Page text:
President’s vision strikes chord with Temple
Photo by Joseph V. Labolito / Temple University
|Standing before the Temple university community, alumni, friends and delegates from academic institutions across the country, President Ann Weaver Hart outlined Temple’s goals for the 21st century, pledging greater attention to academic excellence, community involvement, the environment, international presence and the contribution of alumni donors.
In her address after being officially invested last week as the university’s first female president, Hart laid out a clear mission to increase Temple’s excellence, reach and influence.
“Today, Temple lights the way for students, faculty and neighbors. Tomorrow will bring the opportunity to cast that light even farther, to illuminate a new century of learning and understanding,” she said to a round of roaring applause.
Hart addressed attendees to her formal investiture following an academic procession, which included nearly 130 delegates from other colleges and universities, as well as Temple’s own faculty. The marchers, who wore the academic regalia of their own institutions, traveled from as far away as Louisiana and Utah to witness the celebration of Temple’s ninth president.
Interspersed with musical selections from the Temple University’s Symphony Orchestra and Concert Choir and a poetic tribute by English Professor emeritus Sonia Sanchez, were greetings from a representative each of the faculty, alumni, students and staff.
Then, Hart took center stage and got down to business, announcing two initiatives to make Temple more international while affirming its rich history in North Philadelphia.
In her address, Hart urged more students to study abroad at Temple's international campuses in Japan and Rome, as well as in places such as Paris, London and Ghana.
As an incentive, Hart said, she and her husband, Randy, will pay passport fees for first-time student travelers through a fund they will establish.
Bob Bonner, the assistant dean of M.B.A. programs at the Fox School of Business, agreed that a global academic experience is vital to the development of students.
“[Hart’s] emphasis on creative innovation and international education are both things we passionately believe in and embrace in the business community, and that can be beneficial for all students in any field,” he said.
Hart also spoke of Temple’s commitment to its local surroundings.
“I will soon launch an effort to encourage Temple employees to live where they work — in our neighborhoods,” she said.
In partnership with the city of Philadelphia and the commonwealth of Pennsylvania, the university will offer financial resources to help faculty and staff buy homes in close proximity to Temple. The targeted area will stretch from Main Campus south to City Hall, and north to the Health Science Center. More details of the initiative will be available later this spring, Hart said.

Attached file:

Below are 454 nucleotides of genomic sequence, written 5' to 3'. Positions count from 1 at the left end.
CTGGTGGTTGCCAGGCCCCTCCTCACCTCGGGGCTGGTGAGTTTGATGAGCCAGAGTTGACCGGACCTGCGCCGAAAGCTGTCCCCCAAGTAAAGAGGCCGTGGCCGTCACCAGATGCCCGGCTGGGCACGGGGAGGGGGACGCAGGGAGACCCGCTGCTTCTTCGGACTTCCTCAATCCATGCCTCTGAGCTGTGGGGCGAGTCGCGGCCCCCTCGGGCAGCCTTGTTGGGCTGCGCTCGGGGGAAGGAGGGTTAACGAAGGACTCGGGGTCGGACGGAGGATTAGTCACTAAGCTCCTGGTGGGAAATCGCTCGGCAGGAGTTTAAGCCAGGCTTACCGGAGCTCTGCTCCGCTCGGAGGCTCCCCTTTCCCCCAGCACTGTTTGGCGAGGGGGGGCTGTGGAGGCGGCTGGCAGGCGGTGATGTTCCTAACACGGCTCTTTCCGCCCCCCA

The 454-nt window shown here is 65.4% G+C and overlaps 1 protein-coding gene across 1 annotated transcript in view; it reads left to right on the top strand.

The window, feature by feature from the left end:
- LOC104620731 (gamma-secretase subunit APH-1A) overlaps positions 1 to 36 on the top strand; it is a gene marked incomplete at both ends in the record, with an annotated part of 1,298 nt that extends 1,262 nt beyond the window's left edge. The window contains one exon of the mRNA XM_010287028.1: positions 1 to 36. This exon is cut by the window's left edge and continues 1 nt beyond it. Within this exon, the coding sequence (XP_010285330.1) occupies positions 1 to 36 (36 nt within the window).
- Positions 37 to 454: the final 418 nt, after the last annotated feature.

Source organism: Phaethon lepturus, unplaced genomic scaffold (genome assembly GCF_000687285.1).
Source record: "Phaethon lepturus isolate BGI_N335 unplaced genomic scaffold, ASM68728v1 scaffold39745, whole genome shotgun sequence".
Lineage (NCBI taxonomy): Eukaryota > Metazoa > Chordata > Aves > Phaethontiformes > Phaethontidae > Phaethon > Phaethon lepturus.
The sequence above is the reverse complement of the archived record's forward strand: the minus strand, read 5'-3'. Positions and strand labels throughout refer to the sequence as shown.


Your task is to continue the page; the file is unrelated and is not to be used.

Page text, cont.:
David Drasin, a 1962 Temple graduate and delegate from Purdue University, credited Hart for her proposed initiative to encourage revitalization in the area surrounding the university. Drasin, recalling his own experience, said that the idea is something that will have a profoundly positive impact on university life.
Echoing Drasin’s sentiment, Walter Weidenbacher, a financial assistant in the College of Science and Technology, said he was thrilled with the idea.
“I’d move in a heartbeat,” the current southern New Jersey commuter said.
Along with being supportive of her initiatives, Weidenbacher was also awed by Hart’s personality and presence.
“I was very favorably impressed with her speech because she comes across as a genuine and sincere person,” he said. “And, from the times I have met with her one-on-one, I know that what you see is what you get.”
Junior political science major Juan Galeano said he also has had first-hand experience working with Hart through his involvement in Temple Student Government and has felt the warmth in which she exudes to everyone she meets.
“Dr. Hart is able to connect with everyone so well,” Galeano explained. “The energy and excitement that she brings to everything she does makes her a pleasure to work with.”
One person who Hart connected with was men’s basketball Head Coach Fran Dunphy.
“I thought the president’s goals incorporated all aspects of the Temple community and the university’s relationship with the Philadelphia community,” Dunphy said.
“Her personality, her way of speaking, her excitement is a very catching attitude.
That kind of positive, upbeat attitude will be able to get Temple through the good and bad times.”
In addition to the initiatives Hart laid out, she also called on alumni donors to help Temple continue to its commitment to access.
Despite having 240,000 living alumni, Temple “does not enjoy the huge endowment incomes of other institutions, nor their long traditions of private giving by alumni and friends. We must create that tradition now,” she said, citing that 76 percent of Temple undergraduates demonstrate “financial need.”
At the ceremony, Hart also used the opportunity to announce the selection of the new provost, Lisa Staiano-Coico, currently the dean of Cornell University's College of Human Ecology. Staiano-Coico will officially take over the position of the university's chief academic officer on July 1.
The announcement marked the first time in Temple history that both the president and provost positions will be held by women, something that other women involved with the university took great pride in.
“This is a very proud moment for all women who have attended Temple,” 1948 alumna Aggie Stegmuller said.
As the only woman chair in the College of Science and Technology, Shohreh Amini said the presence of two women in high-level institutional positions is “very significant” for her and every other woman serving Temple.